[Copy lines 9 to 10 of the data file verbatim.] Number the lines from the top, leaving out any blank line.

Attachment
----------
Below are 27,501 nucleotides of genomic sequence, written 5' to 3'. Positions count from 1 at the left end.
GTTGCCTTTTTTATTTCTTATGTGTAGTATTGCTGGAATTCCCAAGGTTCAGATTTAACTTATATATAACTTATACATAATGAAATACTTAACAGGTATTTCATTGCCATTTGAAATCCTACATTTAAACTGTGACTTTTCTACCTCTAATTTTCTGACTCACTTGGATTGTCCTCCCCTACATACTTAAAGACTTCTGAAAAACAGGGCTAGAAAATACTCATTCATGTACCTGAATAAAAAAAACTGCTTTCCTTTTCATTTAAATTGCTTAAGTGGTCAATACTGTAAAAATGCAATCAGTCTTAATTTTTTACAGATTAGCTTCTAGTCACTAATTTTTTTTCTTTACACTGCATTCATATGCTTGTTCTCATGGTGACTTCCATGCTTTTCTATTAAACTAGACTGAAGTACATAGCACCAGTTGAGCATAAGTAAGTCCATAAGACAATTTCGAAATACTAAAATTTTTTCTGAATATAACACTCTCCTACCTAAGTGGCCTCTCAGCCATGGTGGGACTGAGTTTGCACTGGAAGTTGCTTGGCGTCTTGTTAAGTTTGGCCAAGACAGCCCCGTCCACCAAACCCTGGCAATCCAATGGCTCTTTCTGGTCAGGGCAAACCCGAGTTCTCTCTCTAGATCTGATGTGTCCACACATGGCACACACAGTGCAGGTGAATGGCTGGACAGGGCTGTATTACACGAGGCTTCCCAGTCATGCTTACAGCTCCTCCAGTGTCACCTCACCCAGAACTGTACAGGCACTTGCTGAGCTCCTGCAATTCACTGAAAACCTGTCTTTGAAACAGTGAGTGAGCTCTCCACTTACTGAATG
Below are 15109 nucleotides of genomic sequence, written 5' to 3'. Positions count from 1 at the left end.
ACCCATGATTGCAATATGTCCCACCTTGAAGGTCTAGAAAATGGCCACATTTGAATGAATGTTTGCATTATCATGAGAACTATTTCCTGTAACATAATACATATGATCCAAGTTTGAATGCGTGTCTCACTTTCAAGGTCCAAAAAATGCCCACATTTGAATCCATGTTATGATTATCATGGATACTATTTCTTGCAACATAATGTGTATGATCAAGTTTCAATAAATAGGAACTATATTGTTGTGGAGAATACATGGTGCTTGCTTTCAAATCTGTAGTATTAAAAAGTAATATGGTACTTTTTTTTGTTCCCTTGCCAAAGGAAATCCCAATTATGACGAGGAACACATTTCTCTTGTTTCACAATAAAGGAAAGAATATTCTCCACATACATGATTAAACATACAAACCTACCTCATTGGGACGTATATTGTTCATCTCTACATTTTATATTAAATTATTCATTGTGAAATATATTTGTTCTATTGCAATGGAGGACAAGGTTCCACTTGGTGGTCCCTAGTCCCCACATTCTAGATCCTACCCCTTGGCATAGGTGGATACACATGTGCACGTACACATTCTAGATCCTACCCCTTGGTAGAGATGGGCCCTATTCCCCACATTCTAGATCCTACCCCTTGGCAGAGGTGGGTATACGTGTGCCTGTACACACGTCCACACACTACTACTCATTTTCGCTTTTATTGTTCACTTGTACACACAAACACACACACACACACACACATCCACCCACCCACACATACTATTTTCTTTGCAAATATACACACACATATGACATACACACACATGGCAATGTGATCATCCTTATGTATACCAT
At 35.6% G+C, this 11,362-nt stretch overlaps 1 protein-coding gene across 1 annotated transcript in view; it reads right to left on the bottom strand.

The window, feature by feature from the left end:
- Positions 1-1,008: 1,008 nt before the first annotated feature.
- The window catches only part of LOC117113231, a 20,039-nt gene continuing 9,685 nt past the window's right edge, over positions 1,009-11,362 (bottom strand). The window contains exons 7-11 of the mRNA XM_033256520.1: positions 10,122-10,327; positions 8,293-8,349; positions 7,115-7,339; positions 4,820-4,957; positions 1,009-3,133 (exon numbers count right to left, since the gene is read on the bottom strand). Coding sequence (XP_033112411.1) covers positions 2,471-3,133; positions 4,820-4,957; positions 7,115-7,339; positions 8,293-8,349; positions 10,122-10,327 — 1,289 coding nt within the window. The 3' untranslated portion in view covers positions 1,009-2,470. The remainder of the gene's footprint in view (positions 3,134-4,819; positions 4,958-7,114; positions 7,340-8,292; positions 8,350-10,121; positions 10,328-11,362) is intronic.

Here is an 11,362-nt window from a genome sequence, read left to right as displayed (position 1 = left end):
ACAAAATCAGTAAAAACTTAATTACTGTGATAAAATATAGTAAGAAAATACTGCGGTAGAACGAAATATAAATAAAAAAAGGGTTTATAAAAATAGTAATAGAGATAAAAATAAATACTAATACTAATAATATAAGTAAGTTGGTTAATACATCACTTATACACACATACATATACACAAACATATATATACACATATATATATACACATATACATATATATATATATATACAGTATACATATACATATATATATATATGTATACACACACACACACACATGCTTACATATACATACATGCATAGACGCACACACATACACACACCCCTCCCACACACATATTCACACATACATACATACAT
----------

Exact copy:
Here is an 11,362-nt window from a genome sequence, read left to right as displayed (position 1 = left end):
ACAAAATCAGTAAAAACTTAATTACTGTGATAAAATATAGTAAGAAAATACTGCGGTAGAACGAAATATAAATAAAAAAAGGGTTTATAAAAATAGTAATAGAGATAAAAATAAATACTAATACTAATAATATAAGTAAGTTGGTTAATACATCACTTATACACACATACATATACACAAACATATATATACACATATATATATACACATATACATATATATATATATATACAGTATACATATACATATATATATATATGTATACACACACACACACACATGCTTACATATACATACATGCATAGACGCACACACATACACACACCCCTCCCACACACATATTCACACATACATACATACAT